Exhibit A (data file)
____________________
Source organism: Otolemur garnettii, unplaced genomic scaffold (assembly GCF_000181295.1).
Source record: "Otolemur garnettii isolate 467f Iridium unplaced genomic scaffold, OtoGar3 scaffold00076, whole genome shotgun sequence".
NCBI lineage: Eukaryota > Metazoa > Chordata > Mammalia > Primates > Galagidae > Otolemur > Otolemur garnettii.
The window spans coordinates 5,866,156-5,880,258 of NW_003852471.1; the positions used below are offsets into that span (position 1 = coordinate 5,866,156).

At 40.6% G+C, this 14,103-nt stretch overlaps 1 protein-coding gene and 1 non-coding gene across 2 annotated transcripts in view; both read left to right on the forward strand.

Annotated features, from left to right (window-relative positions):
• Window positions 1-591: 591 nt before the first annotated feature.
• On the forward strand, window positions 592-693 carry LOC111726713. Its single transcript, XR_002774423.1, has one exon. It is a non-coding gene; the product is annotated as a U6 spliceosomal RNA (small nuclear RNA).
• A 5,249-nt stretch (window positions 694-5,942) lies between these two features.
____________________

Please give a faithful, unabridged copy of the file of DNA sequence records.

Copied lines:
Source organism: Otolemur garnettii, unplaced genomic scaffold (assembly GCF_000181295.1).
Source record: "Otolemur garnettii isolate 467f Iridium unplaced genomic scaffold, OtoGar3 scaffold00076, whole genome shotgun sequence".
NCBI lineage: Eukaryota > Metazoa > Chordata > Mammalia > Primates > Galagidae > Otolemur > Otolemur garnettii.
The window spans coordinates 5,866,156-5,880,258 of NW_003852471.1; the positions used below are offsets into that span (position 1 = coordinate 5,866,156).

At 40.6% G+C, this 14,103-nt stretch overlaps 1 protein-coding gene and 1 non-coding gene across 2 annotated transcripts in view; both read left to right on the forward strand.

Annotated features, from left to right (window-relative positions):
• Window positions 1-591: 591 nt before the first annotated feature.
• On the forward strand, window positions 592-693 carry LOC111726713. Its single transcript, XR_002774423.1, has one exon. It is a non-coding gene; the product is annotated as a U6 spliceosomal RNA (small nuclear RNA).
• A 5,249-nt stretch (window positions 694-5,942) lies between these two features.